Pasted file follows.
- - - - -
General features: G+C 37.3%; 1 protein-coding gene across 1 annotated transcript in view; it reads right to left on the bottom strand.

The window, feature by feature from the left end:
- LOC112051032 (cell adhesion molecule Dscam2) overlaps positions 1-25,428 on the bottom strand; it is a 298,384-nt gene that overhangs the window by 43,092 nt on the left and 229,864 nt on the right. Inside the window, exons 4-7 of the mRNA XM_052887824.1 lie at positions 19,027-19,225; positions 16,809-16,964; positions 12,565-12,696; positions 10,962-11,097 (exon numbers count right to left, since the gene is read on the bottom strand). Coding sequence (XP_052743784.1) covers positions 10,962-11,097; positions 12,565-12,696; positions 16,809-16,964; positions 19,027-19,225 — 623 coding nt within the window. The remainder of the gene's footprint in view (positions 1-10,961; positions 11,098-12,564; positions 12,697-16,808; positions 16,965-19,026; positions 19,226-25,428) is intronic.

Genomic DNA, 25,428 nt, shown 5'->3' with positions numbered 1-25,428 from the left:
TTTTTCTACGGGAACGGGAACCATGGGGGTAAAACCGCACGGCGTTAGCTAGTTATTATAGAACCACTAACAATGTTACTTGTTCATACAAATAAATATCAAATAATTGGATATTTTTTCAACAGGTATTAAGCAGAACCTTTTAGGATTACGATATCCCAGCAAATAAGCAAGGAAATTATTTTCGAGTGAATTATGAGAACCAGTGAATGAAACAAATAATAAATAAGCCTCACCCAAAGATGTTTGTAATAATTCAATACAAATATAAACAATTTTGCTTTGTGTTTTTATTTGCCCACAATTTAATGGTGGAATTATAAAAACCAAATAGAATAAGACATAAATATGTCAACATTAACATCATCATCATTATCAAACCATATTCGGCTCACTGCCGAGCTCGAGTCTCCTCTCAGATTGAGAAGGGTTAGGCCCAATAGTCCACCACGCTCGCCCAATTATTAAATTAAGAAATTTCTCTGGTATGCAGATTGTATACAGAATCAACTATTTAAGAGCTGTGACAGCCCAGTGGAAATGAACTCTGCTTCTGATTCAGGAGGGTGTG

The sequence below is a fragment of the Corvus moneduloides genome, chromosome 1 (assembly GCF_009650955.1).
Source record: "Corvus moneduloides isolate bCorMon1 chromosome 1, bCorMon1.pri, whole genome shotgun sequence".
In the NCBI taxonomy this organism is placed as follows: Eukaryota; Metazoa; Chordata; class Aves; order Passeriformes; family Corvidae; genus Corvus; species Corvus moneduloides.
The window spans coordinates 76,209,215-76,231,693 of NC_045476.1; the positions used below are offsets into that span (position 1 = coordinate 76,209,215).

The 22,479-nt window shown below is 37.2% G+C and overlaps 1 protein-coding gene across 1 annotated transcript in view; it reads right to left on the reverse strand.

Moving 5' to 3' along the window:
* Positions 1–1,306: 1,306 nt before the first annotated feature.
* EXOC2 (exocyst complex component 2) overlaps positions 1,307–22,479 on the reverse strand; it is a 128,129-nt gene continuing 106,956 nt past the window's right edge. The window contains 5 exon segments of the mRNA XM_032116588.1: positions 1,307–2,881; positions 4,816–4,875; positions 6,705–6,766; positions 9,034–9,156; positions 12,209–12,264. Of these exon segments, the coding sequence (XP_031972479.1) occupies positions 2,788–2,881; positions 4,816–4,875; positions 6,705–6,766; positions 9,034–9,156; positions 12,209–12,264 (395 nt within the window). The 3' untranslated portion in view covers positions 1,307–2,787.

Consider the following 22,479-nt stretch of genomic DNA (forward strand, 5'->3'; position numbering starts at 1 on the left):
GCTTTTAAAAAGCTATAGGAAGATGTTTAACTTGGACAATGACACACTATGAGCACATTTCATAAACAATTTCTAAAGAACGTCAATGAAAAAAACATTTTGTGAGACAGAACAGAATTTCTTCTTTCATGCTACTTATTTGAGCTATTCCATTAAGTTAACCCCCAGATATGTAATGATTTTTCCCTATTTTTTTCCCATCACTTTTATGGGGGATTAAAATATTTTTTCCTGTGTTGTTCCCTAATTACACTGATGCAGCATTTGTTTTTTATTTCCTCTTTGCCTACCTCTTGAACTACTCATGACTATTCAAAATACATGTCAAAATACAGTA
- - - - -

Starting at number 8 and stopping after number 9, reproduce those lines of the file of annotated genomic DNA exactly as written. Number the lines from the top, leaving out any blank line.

In the NCBI taxonomy this organism is placed as follows: Eukaryota; Metazoa; Chordata; class Aves; order Passeriformes; family Corvidae; genus Corvus; species Corvus moneduloides.
The window spans coordinates 76,209,215-76,231,693 of NC_045476.1; the positions used below are offsets into that span (position 1 = coordinate 76,209,215).